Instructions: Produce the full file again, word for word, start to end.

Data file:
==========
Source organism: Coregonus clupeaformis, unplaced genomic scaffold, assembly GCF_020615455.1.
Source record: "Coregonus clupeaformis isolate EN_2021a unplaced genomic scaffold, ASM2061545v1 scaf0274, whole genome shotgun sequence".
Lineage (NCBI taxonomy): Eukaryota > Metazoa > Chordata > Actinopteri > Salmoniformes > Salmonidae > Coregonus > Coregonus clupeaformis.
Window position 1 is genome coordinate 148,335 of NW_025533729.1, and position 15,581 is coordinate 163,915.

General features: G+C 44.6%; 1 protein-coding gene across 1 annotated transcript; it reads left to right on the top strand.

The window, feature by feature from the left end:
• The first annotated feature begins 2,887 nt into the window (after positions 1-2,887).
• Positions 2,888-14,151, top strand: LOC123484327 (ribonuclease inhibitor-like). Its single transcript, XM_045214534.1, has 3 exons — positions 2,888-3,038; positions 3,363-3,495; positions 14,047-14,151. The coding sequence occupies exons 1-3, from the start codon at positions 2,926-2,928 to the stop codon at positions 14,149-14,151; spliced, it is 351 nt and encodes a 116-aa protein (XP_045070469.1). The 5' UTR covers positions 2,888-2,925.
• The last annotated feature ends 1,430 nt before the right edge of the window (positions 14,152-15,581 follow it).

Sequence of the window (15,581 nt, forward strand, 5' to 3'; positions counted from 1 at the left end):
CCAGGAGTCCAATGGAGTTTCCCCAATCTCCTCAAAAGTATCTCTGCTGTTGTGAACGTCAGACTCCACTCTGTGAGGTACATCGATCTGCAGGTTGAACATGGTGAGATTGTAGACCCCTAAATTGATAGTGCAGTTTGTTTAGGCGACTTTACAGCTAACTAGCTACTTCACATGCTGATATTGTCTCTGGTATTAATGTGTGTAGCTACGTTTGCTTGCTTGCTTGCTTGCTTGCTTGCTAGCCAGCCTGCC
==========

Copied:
Source organism: Coregonus clupeaformis, unplaced genomic scaffold, assembly GCF_020615455.1.
Source record: "Coregonus clupeaformis isolate EN_2021a unplaced genomic scaffold, ASM2061545v1 scaf0274, whole genome shotgun sequence".
Lineage (NCBI taxonomy): Eukaryota > Metazoa > Chordata > Actinopteri > Salmoniformes > Salmonidae > Coregonus > Coregonus clupeaformis.
Window position 1 is genome coordinate 148,335 of NW_025533729.1, and position 15,581 is coordinate 163,915.

General features: G+C 44.6%; 1 protein-coding gene across 1 annotated transcript; it reads left to right on the top strand.

The window, feature by feature from the left end:
• The first annotated feature begins 2,887 nt into the window (after positions 1-2,887).
• Positions 2,888-14,151, top strand: LOC123484327 (ribonuclease inhibitor-like). Its single transcript, XM_045214534.1, has 3 exons — positions 2,888-3,038; positions 3,363-3,495; positions 14,047-14,151. The coding sequence occupies exons 1-3, from the start codon at positions 2,926-2,928 to the stop codon at positions 14,149-14,151; spliced, it is 351 nt and encodes a 116-aa protein (XP_045070469.1). The 5' UTR covers positions 2,888-2,925.
• The last annotated feature ends 1,430 nt before the right edge of the window (positions 14,152-15,581 follow it).

Sequence of the window (15,581 nt, forward strand, 5' to 3'; positions counted from 1 at the left end):
CCAGGAGTCCAATGGAGTTTCCCCAATCTCCTCAAAAGTATCTCTGCTGTTGTGAACGTCAGACTCCACTCTGTGAGGTACATCGATCTGCAGGTTGAACATGGTGAGATTGTAGACCCCTAAATTGATAGTGCAGTTTGTTTAGGCGACTTTACAGCTAACTAGCTACTTCACATGCTGATATTGTCTCTGGTATTAATGTGTGTAGCTACGTTTGCTTGCTTGCTTGCTTGCTTGCTTGCTAGCCAGCCTGCC